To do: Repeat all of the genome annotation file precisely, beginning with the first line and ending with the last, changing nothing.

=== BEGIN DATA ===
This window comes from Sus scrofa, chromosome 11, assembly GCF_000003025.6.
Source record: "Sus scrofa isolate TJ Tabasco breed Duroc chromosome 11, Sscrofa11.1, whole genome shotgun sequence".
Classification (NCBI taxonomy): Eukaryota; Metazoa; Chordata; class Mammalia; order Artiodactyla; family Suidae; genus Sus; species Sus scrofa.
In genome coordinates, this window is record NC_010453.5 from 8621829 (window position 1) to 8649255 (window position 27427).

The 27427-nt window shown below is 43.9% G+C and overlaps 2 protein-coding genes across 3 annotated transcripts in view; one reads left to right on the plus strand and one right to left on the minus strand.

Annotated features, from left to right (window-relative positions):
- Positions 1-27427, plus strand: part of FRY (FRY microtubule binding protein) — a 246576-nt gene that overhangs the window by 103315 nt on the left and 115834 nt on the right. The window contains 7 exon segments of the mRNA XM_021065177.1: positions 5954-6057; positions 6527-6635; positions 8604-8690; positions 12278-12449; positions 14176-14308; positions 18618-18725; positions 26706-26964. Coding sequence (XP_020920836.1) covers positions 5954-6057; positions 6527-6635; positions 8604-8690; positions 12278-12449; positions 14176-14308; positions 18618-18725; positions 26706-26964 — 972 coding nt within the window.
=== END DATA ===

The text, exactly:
This window comes from Sus scrofa, chromosome 11, assembly GCF_000003025.6.
Source record: "Sus scrofa isolate TJ Tabasco breed Duroc chromosome 11, Sscrofa11.1, whole genome shotgun sequence".
Classification (NCBI taxonomy): Eukaryota; Metazoa; Chordata; class Mammalia; order Artiodactyla; family Suidae; genus Sus; species Sus scrofa.
In genome coordinates, this window is record NC_010453.5 from 8621829 (window position 1) to 8649255 (window position 27427).

The 27427-nt window shown below is 43.9% G+C and overlaps 2 protein-coding genes across 3 annotated transcripts in view; one reads left to right on the plus strand and one right to left on the minus strand.

Annotated features, from left to right (window-relative positions):
- Positions 1-27427, plus strand: part of FRY (FRY microtubule binding protein) — a 246576-nt gene that overhangs the window by 103315 nt on the left and 115834 nt on the right. The window contains 7 exon segments of the mRNA XM_021065177.1: positions 5954-6057; positions 6527-6635; positions 8604-8690; positions 12278-12449; positions 14176-14308; positions 18618-18725; positions 26706-26964. Coding sequence (XP_020920836.1) covers positions 5954-6057; positions 6527-6635; positions 8604-8690; positions 12278-12449; positions 14176-14308; positions 18618-18725; positions 26706-26964 — 972 coding nt within the window.